Frederic Michael Halford , Floating flies and how to dress them: a treatise on the most modern method, New York, Scribner and Welford, 1886, p. 78-79.
ON ARTIFICIAL FLIES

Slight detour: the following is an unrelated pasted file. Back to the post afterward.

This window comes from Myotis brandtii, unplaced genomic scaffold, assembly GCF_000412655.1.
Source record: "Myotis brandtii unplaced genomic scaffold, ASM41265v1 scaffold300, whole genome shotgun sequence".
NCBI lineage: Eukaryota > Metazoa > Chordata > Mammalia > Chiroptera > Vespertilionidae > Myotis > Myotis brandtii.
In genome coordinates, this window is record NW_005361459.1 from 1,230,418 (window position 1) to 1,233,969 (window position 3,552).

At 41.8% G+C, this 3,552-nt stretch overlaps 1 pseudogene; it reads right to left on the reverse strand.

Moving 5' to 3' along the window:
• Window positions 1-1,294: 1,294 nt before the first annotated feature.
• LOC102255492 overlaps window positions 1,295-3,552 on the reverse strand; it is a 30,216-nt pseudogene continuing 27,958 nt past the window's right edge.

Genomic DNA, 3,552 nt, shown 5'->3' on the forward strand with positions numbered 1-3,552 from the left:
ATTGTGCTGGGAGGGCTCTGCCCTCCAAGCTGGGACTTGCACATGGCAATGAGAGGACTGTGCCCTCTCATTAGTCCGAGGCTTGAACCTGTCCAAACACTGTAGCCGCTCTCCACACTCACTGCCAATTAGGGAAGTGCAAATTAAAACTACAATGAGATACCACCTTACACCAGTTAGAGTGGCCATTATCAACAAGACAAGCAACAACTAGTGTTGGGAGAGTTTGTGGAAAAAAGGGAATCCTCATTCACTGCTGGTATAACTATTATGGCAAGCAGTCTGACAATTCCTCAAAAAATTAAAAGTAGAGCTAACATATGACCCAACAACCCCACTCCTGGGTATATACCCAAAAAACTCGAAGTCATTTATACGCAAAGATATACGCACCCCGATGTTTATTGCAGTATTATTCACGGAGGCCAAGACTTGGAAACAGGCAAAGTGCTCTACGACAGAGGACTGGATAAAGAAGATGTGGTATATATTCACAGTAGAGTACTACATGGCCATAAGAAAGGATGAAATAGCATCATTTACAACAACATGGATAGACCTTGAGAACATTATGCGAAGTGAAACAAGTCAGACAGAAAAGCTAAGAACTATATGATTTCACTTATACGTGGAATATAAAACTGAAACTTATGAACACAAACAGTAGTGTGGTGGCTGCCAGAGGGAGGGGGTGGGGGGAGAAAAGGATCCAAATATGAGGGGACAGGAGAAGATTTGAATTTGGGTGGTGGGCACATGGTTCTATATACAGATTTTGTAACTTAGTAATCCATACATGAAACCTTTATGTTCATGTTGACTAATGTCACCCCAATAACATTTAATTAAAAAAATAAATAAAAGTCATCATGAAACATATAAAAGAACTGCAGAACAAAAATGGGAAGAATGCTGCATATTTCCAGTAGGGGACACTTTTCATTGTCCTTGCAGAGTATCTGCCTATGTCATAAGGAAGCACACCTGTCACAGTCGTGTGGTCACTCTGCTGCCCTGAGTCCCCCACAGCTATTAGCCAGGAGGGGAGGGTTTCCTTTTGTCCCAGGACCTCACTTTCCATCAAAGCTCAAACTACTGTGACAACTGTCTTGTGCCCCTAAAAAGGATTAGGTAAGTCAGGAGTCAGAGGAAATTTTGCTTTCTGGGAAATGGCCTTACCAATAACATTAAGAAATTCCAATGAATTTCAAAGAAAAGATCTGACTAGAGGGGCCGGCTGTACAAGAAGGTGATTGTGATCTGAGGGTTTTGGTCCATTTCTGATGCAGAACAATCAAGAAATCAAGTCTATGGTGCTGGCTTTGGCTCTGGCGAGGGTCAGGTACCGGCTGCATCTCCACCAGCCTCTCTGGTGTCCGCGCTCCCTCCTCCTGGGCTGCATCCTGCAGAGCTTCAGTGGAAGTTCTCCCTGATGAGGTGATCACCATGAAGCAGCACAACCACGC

Soon after the eggs are hatched, the grub, commonly know as a “caddis“ commences collecting a most extraordinary conglomeration of all sorts and descriptions of pieces of stone, gravel, stick, sedge, &c., out of which it proceeds to construct a case of such dimensions and proportions, that it is just able to house itself comfortably in it. The tiny atoms of which this case is built are cemented together by a glutinous compound which exudes from the grub itself; the thin end of the case, corresponding to the tail-end of the grub, is closed, and from the other end the head and a considerable portion of the body of the grub may be seen protruding as he is crawling along on the gravel of a shallow, dragging his little house after him. The selection and distribution of the materials of which the case is constructed are so carefully selected that the presence of a single bubble of air will cause the entire structure, with its inmate, to rise and flat, tail upwards, on the surface of the water, while at the smallest alarm the air-bubble is expelled and the grub in its case sinks to the bottom. When about to hatch, the grub closes the head-end of the case, and remains in a torpid state for a short time, after which it crawls out of its house to the bank, and emerges a fully-formed fly.